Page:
- - Monday, August 22, 2011


Biden praises Mongolian democracy

ULAN BATOR — Vice President Joseph R. Biden tried his hand at archery and watched a wrestling match during a brief visit Monday in Mongolia, which he called a shining example of democratic development.

Mr. Biden praised Mongolia for carrying out presidential and parliamentary elections after making a peaceful transition to democracy in the early 1990s. The landlocked country had been a Soviet satellite.

Later in the day, Mr. Biden sat under a traditional tent with Prime Minister Sukhbaatar Batbold and other officials as they watched performances in traditional dance and throat-singing.

Mr. Biden also praised Mongolia’s military contributions in Afghanistan and Iraq.

Mongolia is eager to develop its mineral wealth but needs outside help, with companies from neighbors China and Russia, as well as from the United States, Australia, Japan and Canada looking to develop projects.


Arab nations pressure Syria at United Nations

GENEVA — Arab nations demanded Monday that Syria allow an international probe on whether crimes against humanity have been committed during the country’s bloody crackdown, illustrating the growing world isolation of President Bashar Assad.

Kuwait said it was making the demand on behalf of some of the other Gulf nations participating in Monday’s U.N. Human Rights Council’s special session on the Syrian crackdown. Saudi Arabia’s ambassador was similarly outspoken.

A U.N. adviser to the 47-nation council, Jean Ziegler, told the Associated Press that the demand for an in-country investigation in Syria likely would be approved at the meeting because of political momentum from Arab nations backing it.

It was not immediately clear exactly how many were supporting the demand.


Hurricane Irene heads for Hispaniola and U.S.

SAN JUAN — Hurricane Irene cut power to more than 1 million people, downed trees and flooded streets in Puerto Rico on Monday.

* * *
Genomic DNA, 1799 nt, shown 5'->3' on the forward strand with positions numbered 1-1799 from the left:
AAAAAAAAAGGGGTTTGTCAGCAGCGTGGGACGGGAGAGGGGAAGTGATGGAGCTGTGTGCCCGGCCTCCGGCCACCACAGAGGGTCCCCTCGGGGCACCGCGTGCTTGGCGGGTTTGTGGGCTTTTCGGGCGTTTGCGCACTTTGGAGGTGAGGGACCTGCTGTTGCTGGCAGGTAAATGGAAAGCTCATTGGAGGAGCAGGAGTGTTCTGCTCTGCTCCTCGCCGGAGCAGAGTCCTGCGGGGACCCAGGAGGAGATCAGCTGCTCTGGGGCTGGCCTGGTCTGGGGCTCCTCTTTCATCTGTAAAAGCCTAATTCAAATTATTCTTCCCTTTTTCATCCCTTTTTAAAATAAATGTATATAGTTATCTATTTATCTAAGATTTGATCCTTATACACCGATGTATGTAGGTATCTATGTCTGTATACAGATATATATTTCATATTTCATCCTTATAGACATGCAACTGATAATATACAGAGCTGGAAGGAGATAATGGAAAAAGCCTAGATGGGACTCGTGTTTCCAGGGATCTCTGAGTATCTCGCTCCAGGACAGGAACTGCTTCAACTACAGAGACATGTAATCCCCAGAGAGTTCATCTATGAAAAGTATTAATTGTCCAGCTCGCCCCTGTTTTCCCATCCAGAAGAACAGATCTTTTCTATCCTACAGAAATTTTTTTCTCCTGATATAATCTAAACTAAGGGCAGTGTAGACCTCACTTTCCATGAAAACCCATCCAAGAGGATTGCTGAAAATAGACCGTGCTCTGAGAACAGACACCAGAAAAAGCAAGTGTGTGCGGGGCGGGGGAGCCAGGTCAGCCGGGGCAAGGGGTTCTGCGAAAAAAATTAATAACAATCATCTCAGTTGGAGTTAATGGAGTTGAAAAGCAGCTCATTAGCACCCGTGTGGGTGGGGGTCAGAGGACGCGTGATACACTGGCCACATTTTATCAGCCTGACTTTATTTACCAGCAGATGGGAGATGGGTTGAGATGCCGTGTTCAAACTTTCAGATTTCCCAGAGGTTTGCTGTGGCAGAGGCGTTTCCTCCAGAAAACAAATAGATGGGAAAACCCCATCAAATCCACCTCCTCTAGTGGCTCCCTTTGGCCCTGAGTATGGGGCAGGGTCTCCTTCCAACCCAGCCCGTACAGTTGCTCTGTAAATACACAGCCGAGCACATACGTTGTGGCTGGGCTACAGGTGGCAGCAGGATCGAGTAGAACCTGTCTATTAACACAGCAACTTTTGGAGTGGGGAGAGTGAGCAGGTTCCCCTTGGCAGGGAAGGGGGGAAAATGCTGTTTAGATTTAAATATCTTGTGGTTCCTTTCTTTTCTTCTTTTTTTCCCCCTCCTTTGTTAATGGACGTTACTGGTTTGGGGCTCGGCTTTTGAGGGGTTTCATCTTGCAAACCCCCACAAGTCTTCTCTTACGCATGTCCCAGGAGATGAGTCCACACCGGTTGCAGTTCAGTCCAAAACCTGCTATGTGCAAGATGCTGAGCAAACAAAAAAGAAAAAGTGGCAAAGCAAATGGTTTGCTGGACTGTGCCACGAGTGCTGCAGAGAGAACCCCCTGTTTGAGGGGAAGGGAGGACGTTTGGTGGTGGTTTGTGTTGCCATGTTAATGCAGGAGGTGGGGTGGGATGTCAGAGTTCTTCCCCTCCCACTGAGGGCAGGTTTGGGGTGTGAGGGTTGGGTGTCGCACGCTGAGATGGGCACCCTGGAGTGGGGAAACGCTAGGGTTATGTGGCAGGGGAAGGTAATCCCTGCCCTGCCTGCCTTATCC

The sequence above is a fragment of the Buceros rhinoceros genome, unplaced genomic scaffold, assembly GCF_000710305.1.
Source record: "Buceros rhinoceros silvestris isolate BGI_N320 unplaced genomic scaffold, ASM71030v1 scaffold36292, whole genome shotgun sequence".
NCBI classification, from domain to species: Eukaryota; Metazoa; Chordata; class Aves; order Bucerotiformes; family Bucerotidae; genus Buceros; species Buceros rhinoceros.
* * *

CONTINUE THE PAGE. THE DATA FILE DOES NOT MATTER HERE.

Forecasters warned that Irene could be a major storm as it threatens Florida and South Carolina by the end of the week.

No reports of deaths or major injuries were reported in Puerto Rico, but Gov. Luis Fortuno declared a state of emergency and urged people to stay indoors to avoid downed power lines, flooded streets and other hazards.

The first hurricane of the Atlantic storm season posed an immediate threat to the northeastern coast of the Dominican Republic, though the center of the hurricane was expected to miss neighboring Haiti, which shares the island of Hispaniola.

Nearly 600,000 Haitians are still homeless as a result of the January 2010 earthquake, and the country still could sustain heavy rain and tropical-storm-force winds.


Some centrifuges moved to underground site

TEHRAN — Iran has moved some of its centrifuges to an underground uranium enrichment site that offers better protection from airstrikes, the country’s vice president said Monday.

Engineers are “hard at work” preparing the facility in Fordo, which is carved into a mountain to protect it against attacks, to house the centrifuges, Fereidoun Abbasi was quoted as saying by state TV.

Mr. Abbasi, who is also Iran’s nuclear chief, did not say how many centrifuges have been moved to Fordo or whether the machines installed are the new, more efficient centrifuges Iran has promised or the old IR-1 types.

He did specify that the centrifuges will be taken to Fordo from Iran’s main uranium enrichment facility in Natanz, central Iran.

Uranium enrichment lies at the heart of Iran’s dispute with the West, a technology that can be used to produce nuclear fuel or materials for atomic bombs.


10 killed in buildings destroyed by flooding

MAIDUGURI — Nigerian emergency authorities said at least 10 people have died in building collapses caused by heavy rains in the country’s north.

A regional coordinator for the National Emergency Management Agency said Monday that the victims include a mother and her 3-year-old child. Their house caved in during Sunday’s six-hour-long rains in Kari, a town that sits along a stream in Bauchi state.

Aliyu Sambo said Kari Primary School had been converted into a camp to provide relief to about 1,800 people who had been displaced by the floods.

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